• In my own series I have an entire section devoted to groups of good guys and groups of bad guys and government groups.

To supplement the character notes I usually create profiles for at least the main point of view characters and also attach pictures that I find on the Internet of actors or famous people that I can easily model my characters off of. Usually all the details don't make it into the story as far as what a character looks like — I like to let the reader fill in the blanks — but when I pull up my story bible and see that character’s face staring back at me, it’s easier for me to get motivated and write about them. I've heard that over and over from author friends, so it seems to be a universal truth.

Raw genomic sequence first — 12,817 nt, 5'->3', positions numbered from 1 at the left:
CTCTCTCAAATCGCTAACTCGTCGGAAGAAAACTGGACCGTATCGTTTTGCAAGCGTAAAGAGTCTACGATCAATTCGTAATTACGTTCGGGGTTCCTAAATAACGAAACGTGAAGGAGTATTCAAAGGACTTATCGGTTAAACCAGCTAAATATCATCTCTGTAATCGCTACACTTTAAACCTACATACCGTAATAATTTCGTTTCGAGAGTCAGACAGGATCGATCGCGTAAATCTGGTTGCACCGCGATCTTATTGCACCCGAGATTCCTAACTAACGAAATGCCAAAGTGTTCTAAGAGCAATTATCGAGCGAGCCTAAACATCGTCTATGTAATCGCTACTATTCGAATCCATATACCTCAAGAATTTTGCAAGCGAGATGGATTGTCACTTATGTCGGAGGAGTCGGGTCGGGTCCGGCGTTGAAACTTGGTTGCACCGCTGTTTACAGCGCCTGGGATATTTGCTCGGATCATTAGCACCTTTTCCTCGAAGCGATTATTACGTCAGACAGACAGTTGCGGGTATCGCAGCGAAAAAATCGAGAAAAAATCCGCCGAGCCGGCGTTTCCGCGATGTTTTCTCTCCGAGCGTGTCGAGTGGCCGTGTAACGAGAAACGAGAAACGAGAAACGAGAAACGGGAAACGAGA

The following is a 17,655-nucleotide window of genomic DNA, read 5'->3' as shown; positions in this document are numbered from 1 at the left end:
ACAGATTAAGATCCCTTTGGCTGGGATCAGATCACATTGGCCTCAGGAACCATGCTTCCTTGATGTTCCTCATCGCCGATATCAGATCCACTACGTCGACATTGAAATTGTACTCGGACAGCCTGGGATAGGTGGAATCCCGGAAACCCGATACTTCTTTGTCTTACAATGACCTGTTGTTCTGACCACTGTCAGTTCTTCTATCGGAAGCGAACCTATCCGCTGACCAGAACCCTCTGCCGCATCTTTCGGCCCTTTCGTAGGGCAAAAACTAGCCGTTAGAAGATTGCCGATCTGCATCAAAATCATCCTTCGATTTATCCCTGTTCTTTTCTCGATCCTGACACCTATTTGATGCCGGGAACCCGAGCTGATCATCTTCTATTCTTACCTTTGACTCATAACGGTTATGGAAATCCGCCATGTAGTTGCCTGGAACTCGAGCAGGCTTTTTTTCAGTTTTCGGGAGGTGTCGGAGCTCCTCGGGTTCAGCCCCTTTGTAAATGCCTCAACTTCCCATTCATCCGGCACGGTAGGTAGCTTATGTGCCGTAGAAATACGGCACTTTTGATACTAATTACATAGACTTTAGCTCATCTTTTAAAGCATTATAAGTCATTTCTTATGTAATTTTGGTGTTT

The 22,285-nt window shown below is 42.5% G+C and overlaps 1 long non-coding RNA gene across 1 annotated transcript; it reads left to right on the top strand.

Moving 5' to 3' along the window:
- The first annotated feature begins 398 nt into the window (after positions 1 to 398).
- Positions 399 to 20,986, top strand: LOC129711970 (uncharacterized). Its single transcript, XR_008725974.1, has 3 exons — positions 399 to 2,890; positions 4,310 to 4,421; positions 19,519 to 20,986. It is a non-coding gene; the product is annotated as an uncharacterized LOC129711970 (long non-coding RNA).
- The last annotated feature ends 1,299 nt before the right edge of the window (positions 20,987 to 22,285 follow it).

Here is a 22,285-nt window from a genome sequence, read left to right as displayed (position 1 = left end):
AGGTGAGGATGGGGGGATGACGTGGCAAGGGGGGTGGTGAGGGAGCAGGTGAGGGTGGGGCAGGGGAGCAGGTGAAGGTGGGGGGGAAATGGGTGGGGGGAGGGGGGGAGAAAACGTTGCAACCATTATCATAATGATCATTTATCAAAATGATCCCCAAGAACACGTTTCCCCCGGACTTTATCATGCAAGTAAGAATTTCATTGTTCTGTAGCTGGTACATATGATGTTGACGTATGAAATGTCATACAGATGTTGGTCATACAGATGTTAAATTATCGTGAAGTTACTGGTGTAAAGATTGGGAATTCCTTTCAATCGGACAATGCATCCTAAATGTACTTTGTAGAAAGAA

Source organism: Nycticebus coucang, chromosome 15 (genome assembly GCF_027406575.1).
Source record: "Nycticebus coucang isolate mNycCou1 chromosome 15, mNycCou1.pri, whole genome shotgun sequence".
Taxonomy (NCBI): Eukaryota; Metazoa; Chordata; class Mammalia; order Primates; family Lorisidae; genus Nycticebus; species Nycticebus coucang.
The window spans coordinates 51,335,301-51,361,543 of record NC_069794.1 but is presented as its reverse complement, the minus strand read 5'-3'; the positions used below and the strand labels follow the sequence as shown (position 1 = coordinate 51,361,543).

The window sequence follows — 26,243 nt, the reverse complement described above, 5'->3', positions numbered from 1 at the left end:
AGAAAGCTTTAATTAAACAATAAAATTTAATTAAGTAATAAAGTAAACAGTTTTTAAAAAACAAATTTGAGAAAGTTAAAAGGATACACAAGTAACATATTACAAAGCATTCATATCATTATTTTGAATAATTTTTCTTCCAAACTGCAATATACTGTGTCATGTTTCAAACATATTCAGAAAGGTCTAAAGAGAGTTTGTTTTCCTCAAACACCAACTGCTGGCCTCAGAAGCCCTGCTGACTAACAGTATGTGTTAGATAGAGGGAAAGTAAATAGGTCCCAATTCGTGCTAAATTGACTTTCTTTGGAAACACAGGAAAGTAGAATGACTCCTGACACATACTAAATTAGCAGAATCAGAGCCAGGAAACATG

Then there's an entire section on worldbuilding:

  • the history of the world (which can be especially complicated if you are creating the world from scratch like for a fantasy or science fiction novel

  • a list of technology used in your books

  • history of a certain section of the world

  • a document containing languages and slang words used in the book

  • religions

  • maps (one of my personal favorites!)

  • glossary of terms

Story bibles also, at least for me, contain vital information about the actual stories themselves. I have a series bible for my Wildfire Saga — I'm currently working on it now — that is complete with a synopsis of every book and short story/novella in the series. it contains links to every place the book is sold, data on how big the books are, how many pages they have, what I'm selling them for, and so on and so forth.